Comrades marathon: mass lunacy on a national scale
Maritzburg hosts the world's largest (and arguably greatest) ultramarathon events - the legendary Comrades marathon.
I first witnessed Comrades a couple of days after I arrived in South Africa in 1987, and my considered (armchair) opinion at the time was that this was the greatest expression of mass national lunacy that I had ever witnessed! Over 20 years on, my opinion remains unchanged, but I am hooked, and, like most South Africans, spend most of the day watching the drama unfold! By the end of the race, I have bawled my eyes out at the human tragedy, and by the time that the official fires the gun to indicate the end of the 12 hour period (when they close the finish line), I am dehydrated! Firing the gun must surely be one of the worst jobs in the world, and so traumatic that the official actually turns his back to the desperate runners scrambling towards the line. Heartrending stuff that puts other reality TV to shame!
Comrades was first run in 1921 by 34 runners: by contrast, the race in 2000 (the 75th race), attracted 23, 961 entrants. Competitors have 12 hours to finish the 89km course (yes, you read right!) between Durban and Pietermaritzburg, and if they're mad enough to repeat this act of self abuse ten times (and finish each time), they are awarded a coveted green number. Doesn't seem much of an incentive to run 900km, but that's runners for you ...
Comrades now takes place on 16 June (the Children's Day public holiday) every year and alternates between an 'up' run (from Durban) and a 'down' run (from Maritzburg) each year. There is about a 700m height difference between start and finish, which is exacerbated by the fact that the route winds through the Valley of a Thousand Hills, which adds even more 'up and down' to the course. Counterintuitively, the 'down' run is considered by most to be harder, because of the pounding your knees get (as opposed to the rest of your body, which is presumably equally abused whatever direction you run it!)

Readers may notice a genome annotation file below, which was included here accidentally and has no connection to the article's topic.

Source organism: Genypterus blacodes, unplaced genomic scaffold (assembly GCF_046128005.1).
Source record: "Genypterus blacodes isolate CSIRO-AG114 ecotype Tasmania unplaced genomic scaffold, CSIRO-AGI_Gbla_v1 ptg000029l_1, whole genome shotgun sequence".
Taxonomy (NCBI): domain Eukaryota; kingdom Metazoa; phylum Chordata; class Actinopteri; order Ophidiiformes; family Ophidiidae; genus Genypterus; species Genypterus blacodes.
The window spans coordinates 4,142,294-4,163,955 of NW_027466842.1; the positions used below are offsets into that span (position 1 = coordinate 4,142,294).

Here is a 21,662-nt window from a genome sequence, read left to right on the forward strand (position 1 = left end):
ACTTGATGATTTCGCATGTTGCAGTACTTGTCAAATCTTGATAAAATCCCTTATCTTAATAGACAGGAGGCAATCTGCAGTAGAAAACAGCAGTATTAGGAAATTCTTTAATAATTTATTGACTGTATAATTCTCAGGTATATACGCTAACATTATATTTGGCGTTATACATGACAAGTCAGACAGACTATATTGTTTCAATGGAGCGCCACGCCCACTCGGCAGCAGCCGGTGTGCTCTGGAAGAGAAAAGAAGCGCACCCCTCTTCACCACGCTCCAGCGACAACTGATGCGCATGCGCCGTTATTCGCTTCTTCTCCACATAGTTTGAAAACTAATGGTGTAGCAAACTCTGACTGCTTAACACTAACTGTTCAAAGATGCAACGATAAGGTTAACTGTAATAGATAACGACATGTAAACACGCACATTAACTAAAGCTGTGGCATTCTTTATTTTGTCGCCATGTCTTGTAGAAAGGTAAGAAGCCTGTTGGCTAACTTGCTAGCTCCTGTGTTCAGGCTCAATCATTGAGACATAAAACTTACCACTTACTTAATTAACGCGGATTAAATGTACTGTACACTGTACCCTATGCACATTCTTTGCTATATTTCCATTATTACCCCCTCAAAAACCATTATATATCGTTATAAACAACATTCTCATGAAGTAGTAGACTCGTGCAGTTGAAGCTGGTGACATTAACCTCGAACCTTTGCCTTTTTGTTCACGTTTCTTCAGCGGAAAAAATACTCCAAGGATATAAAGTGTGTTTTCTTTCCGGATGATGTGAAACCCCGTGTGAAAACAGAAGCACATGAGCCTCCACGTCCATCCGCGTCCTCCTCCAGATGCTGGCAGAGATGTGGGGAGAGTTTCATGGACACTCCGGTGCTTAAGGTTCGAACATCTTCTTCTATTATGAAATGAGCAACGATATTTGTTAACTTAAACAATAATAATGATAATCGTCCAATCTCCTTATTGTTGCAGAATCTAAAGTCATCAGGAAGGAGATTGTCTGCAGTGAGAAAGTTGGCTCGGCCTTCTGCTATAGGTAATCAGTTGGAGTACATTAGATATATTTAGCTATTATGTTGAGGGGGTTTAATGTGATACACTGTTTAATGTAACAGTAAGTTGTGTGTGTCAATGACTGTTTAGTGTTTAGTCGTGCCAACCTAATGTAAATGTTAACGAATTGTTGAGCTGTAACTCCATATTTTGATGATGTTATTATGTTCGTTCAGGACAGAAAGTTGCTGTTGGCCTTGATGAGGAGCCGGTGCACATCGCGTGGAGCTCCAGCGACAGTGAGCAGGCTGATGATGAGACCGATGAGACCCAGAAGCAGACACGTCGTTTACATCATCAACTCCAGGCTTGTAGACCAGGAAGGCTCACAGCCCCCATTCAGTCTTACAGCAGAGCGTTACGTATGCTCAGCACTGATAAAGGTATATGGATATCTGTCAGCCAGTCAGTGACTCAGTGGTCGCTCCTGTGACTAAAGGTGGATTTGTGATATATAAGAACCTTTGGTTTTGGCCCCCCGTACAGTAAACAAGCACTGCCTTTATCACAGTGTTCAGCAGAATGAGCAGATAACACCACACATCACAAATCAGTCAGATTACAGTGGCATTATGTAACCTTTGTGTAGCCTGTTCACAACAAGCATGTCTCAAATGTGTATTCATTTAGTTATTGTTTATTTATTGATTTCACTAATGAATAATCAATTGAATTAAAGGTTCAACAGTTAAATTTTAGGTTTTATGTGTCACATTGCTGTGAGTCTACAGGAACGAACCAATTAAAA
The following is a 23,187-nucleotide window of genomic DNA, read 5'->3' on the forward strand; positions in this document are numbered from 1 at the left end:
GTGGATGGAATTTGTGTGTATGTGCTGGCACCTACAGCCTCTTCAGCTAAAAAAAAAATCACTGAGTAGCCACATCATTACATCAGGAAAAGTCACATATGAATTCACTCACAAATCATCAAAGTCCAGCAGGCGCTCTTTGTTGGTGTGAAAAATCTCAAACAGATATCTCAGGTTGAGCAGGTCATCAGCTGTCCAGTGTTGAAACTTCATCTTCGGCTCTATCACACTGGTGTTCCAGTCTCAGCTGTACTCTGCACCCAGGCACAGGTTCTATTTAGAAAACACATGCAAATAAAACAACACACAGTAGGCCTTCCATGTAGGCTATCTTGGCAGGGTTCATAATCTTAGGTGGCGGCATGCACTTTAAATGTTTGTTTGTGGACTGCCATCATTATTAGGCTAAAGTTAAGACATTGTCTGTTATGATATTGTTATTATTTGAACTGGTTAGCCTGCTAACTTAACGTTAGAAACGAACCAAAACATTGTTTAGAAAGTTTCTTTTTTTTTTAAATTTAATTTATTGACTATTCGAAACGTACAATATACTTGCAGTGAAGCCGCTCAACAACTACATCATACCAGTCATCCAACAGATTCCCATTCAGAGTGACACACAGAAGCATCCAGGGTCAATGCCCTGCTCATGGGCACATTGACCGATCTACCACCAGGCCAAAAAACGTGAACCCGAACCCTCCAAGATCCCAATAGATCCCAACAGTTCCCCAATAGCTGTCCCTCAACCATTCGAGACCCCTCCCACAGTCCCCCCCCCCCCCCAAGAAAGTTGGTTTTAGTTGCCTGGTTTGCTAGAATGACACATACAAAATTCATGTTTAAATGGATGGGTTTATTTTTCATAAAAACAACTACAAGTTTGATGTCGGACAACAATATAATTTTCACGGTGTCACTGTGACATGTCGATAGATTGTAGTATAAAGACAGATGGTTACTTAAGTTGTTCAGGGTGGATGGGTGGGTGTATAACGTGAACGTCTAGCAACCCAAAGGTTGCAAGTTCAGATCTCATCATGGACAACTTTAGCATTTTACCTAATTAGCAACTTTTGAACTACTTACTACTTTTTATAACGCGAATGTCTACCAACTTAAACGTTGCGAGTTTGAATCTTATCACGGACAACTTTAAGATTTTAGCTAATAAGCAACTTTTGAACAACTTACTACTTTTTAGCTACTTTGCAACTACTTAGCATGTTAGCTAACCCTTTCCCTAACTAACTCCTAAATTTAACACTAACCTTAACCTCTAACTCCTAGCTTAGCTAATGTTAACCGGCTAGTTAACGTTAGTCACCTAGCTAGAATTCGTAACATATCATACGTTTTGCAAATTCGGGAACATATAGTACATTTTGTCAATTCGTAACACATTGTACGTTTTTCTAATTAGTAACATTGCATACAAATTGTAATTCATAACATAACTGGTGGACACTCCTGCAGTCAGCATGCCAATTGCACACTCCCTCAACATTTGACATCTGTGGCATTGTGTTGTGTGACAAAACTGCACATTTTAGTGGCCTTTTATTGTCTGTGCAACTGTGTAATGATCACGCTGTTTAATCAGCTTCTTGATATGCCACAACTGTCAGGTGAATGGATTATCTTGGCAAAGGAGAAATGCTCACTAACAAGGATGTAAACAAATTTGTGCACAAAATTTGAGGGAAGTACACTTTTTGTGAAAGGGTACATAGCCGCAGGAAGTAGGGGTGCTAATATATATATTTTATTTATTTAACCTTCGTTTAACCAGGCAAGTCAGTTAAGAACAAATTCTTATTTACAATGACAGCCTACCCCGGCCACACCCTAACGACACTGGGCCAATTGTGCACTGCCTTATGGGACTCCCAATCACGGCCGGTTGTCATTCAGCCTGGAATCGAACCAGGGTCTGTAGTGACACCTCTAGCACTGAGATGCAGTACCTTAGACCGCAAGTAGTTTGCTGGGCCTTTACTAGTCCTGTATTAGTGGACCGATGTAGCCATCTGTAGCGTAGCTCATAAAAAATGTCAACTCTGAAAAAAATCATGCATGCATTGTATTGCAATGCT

Every January, huge numbers of ordinarily sane people abandon all semblance of common sense and start training for Comrades - clearly this is a New Year's resolution, fuelled no doubt by overindulgence over the festive season. They bash the pavements at ungodly hours of the morning, run qualifying marathons over weekends and effectively don't see their partners or families for six months (unless they too are mad enough to run, in which case they see a great deal of each other!). In literally every company, at least one person would run the race - many larger companies actually sponsor teams and mine gave one of our employees a cash bonus this year for running a mindbogglingly good time - and it adds to the nation's sense of involvement in the race to know that your colleagues are participating.
Every year, the local field is joined by some intrepid foreigners. Some of these are professional athletes in pursuit of the substantial winner's prizes (a pair of Russian twins have been taking it in turns to win the women's race for years), but most are ordinary runners looking to experience this extraordinary phenomenon. Should you be lunatic enough to consider this, then consult the website below for details on how to enter (including the qualifying requirements).
If you are sane enough to have no intention of running Comrades, might I respectfully suggest that you avoid visiting Durban or Maritzburg at this time, as flights and accommodation are fully booked, and the law of 'supply and demand' kicks in, which results in prices going through the roof!
Otherwise, if you're in KwaZulu Natal over this period, participate in the festive atmosphere: I wouldn't recommend going to the stadium where the race finishes (which is crowded with relatives waiting to collect the mortal remains of their loved ones as they collapse across the finish line), but otherwise you have 89km of route from which to pick your vantage point! Do as the locals do, and bring a deckchair, a coolbox and some refreshments (braais and beer are almost obligatory) and cheer supportively as the masses stumble past! My only warning is that you'll be awfully sick of the theme tune from "Chariots of Fire' by the end of 12 hours!